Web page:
The USA Patriot Act of 2001 had several of its provisions extended for one year by President Barack Obama and the democratically controlled Congress Feb.27. Former President George W. Bush originally signed the Patriot Act into law with support from both parties in Congress shortly after 9/11.
The three elements of the Patriot Act that will stay in effect include court-approved roving wiretaps that permit surveillance on multiple phones, court approved seizure of records and property in anti-terrorism operations and surveillance of what is called a â€œlone wolf,â€ or a non-U.S. citizen suspected of terrorist activities. Section 215, which allows for the search of library records without probable cause, was also extended despite complaints from the American Library Association.
Obamaâ€™s decision to extend the Patriot Act provisions was not unexpected. However, FOX News reported that the extension was done â€œquietlyâ€ and with â€œzero debate or media attention.â€
Senate democrats attempted to use a super-majority of 60 votes to restrict some of the more intrusive sections of the Patriot Act, but were not able to get enough of the legislature on board.
â€œThrown away were restrictions and greater scrutiny on the government’s authority to spy on Americans and seize their records,â€ the Associated Press reported.
Chirag Bhatka, a 22-year-old Cal State Fullerton history major, voted for Obama in the 2008 election, but was disappointed over the presidents decision to extend portions of the bill.
“If he didn’t pass it, what would people say? If you’re against the bill, you’re portrayed as being anti-American. Obama doesn’t have the political courage to fight against ideals he knows are wrong,” Bhatka said.
Scott Spitzer, professor of political science at CSUF believes the law had multiple facets to it.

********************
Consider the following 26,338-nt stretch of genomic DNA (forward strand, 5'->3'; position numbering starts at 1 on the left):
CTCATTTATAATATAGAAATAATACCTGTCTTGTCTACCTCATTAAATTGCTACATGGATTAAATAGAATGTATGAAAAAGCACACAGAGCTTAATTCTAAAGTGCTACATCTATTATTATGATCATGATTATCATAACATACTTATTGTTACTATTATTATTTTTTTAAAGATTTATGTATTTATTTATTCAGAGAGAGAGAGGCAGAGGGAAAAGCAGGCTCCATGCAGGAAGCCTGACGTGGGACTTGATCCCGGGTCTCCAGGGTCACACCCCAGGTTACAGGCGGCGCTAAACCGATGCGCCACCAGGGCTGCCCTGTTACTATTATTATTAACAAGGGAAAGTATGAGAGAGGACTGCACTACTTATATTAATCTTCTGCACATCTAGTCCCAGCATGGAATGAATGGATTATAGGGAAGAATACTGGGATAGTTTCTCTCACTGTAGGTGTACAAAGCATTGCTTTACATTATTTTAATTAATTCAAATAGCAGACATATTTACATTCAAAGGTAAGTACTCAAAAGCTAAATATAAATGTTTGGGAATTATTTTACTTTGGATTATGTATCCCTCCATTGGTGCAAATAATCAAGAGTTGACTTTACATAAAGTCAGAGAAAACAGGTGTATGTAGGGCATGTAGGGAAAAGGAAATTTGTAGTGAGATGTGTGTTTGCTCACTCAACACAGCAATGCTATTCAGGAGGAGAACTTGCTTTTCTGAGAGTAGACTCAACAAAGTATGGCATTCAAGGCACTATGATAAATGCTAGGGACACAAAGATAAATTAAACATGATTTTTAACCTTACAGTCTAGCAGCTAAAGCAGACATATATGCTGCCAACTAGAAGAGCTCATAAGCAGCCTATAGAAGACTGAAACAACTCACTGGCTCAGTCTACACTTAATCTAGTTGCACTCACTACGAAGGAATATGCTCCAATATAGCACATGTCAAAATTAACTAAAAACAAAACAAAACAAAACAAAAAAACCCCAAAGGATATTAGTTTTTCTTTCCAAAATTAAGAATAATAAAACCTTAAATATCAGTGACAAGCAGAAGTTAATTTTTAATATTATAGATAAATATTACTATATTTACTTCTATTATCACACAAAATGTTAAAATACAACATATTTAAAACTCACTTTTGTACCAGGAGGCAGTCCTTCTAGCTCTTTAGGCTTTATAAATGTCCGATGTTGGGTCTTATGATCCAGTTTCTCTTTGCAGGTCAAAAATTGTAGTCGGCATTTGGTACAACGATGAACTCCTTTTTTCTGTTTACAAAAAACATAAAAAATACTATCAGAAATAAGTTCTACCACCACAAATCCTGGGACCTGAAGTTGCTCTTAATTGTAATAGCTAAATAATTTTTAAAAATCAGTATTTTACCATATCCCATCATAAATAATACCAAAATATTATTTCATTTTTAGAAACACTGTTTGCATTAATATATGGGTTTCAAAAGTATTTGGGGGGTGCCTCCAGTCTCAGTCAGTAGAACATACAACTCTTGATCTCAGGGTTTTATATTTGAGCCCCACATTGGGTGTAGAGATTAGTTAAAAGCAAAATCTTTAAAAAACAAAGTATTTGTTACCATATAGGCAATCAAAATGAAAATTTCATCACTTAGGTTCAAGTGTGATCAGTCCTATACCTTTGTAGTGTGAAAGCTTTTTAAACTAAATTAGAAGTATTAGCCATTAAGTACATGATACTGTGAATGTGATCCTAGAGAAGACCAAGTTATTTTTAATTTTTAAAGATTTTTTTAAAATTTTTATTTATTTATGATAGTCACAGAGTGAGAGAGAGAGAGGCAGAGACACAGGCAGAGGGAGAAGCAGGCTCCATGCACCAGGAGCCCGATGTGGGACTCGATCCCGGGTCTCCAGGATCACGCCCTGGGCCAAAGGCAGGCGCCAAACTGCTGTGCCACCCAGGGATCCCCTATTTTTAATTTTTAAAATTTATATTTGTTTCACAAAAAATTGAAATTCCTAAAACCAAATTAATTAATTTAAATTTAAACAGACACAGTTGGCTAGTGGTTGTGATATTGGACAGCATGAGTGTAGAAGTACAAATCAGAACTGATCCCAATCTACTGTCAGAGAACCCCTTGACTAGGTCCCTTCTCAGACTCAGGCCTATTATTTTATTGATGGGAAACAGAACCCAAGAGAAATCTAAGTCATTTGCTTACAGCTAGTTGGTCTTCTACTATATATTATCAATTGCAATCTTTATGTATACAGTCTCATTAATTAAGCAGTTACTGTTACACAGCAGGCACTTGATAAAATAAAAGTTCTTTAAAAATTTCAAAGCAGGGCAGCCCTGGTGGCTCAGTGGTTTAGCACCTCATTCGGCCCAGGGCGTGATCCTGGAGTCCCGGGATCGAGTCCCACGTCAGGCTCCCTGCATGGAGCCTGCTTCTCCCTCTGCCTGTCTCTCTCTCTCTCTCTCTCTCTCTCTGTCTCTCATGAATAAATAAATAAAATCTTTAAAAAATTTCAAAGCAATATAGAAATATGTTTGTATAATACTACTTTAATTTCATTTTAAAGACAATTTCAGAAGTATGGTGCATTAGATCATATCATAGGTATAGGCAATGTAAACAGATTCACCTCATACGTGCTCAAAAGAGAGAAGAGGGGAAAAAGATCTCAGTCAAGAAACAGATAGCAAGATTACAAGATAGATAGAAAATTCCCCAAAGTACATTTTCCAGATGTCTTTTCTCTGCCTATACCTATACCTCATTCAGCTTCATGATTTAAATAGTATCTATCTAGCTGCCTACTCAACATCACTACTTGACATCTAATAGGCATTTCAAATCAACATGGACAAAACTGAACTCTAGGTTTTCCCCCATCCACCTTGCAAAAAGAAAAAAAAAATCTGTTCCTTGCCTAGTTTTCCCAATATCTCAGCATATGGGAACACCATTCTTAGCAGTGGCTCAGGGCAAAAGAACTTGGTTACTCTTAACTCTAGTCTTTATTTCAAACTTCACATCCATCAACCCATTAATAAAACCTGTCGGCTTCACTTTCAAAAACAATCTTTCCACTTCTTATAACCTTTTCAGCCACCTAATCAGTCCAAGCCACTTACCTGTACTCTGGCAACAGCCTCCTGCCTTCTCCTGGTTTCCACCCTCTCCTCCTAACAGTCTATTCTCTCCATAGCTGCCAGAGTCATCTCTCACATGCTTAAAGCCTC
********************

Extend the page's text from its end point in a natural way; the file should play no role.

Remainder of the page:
“On the one hand, I recognize that terrorism is a real threat. People want to do us harm, as we saw with the Christmas day bomber. The question I always have involves the court orders. The last president decided we didn’t need to follow the 1978 FISA â€“ (Foreign Intelligence Surveillance Act) â€“ (a law that requires a court order to surveil citizens). If the court order part is going to be taken seriously, I’m for it,” Spitzer said, adding his belief that when the U.S. starts to sacrifice its freedoms, the terrorists win.
Representative Jane Harman (D-CA) claimed that there were abuses of the law under Bush and would not vote for an extension.
“While I strongly support using the most robust tools possible to go after terrorists, Congress must revise and narrow â€“ not extend â€“ Bush era policies,” Harman said.
The Patriot Act has been the subject of much controversy ever since its passing in 2001. Back in March 2009, the American Civil Liberties Union released a comprehensive report of Patriot Act abuses.
â€From the gagging of our nationâ€™s librarians under the national security letter statute to the gutting of time-honored surveillance laws, the Patriot Act has been disastrous for Americansâ€™ rights,â€ said Caroline Fredrickson, director of the ACLU Washington Legislative Office.
CSUF criminal justice major Andrew Gaerlan, 24, couldn’t quite make up his mind when it came to supporting the Patriot Act.
“Sometimes I think we should do it. Sometimes I don’t. Sometimes I think it’s completely un-American,” Gaerlan said.
Republicans on Capitol Hill, however, vigorously defended Saturdayâ€™s renewal of the Patriot Act provisions.
“Recent terror attacks, such as those at Fort Hood and on Christmas Day, demonstrate just how severe of a threat we are facing. This extension keeps PATRIOT’s security measures in place and demonstrates that there is a growing recognition that these crucial provisions must be preserved,” said Senator Jeff Sessions (R-AL), a member of the Senate Judiciary Committee.